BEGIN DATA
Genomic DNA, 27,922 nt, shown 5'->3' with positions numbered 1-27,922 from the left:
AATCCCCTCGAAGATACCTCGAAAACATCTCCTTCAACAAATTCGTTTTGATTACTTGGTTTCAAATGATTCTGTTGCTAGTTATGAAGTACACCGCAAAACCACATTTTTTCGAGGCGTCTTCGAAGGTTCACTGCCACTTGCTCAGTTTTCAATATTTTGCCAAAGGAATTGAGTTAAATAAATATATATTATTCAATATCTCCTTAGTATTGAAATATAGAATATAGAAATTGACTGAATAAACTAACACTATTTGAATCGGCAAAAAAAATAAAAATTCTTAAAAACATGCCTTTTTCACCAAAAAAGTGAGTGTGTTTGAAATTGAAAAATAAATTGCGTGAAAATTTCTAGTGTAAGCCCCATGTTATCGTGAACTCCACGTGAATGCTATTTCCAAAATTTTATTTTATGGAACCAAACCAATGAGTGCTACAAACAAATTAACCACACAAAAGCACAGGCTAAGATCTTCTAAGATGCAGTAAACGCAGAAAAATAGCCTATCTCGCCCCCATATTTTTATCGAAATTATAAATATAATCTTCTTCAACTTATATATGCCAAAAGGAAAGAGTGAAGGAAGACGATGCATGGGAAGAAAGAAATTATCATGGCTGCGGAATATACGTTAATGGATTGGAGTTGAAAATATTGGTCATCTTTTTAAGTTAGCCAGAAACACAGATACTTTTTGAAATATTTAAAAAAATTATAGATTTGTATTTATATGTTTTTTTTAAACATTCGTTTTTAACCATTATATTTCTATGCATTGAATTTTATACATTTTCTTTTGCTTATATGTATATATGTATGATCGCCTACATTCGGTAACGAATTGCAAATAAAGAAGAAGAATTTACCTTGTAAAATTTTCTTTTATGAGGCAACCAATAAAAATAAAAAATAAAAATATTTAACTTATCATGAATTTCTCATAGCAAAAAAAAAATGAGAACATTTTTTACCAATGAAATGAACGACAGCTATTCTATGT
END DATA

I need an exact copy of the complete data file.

Genomic DNA, 27,922 nt, shown 5'->3' with positions numbered 1-27,922 from the left:
AATCCCCTCGAAGATACCTCGAAAACATCTCCTTCAACAAATTCGTTTTGATTACTTGGTTTCAAATGATTCTGTTGCTAGTTATGAAGTACACCGCAAAACCACATTTTTTCGAGGCGTCTTCGAAGGTTCACTGCCACTTGCTCAGTTTTCAATATTTTGCCAAAGGAATTGAGTTAAATAAATATATATTATTCAATATCTCCTTAGTATTGAAATATAGAATATAGAAATTGACTGAATAAACTAACACTATTTGAATCGGCAAAAAAAATAAAAATTCTTAAAAACATGCCTTTTTCACCAAAAAAGTGAGTGTGTTTGAAATTGAAAAATAAATTGCGTGAAAATTTCTAGTGTAAGCCCCATGTTATCGTGAACTCCACGTGAATGCTATTTCCAAAATTTTATTTTATGGAACCAAACCAATGAGTGCTACAAACAAATTAACCACACAAAAGCACAGGCTAAGATCTTCTAAGATGCAGTAAACGCAGAAAAATAGCCTATCTCGCCCCCATATTTTTATCGAAATTATAAATATAATCTTCTTCAACTTATATATGCCAAAAGGAAAGAGTGAAGGAAGACGATGCATGGGAAGAAAGAAATTATCATGGCTGCGGAATATACGTTAATGGATTGGAGTTGAAAATATTGGTCATCTTTTTAAGTTAGCCAGAAACACAGATACTTTTTGAAATATTTAAAAAAATTATAGATTTGTATTTATATGTTTTTTTTAAACATTCGTTTTTAACCATTATATTTCTATGCATTGAATTTTATACATTTTCTTTTGCTTATATGTATATATGTATGATCGCCTACATTCGGTAACGAATTGCAAATAAAGAAGAAGAATTTACCTTGTAAAATTTTCTTTTATGAGGCAACCAATAAAAATAAAAAATAAAAATATTTAACTTATCATGAATTTCTCATAGCAAAAAAAAAATGAGAACATTTTTTACCAATGAAATGAACGACAGCTATTCTATGT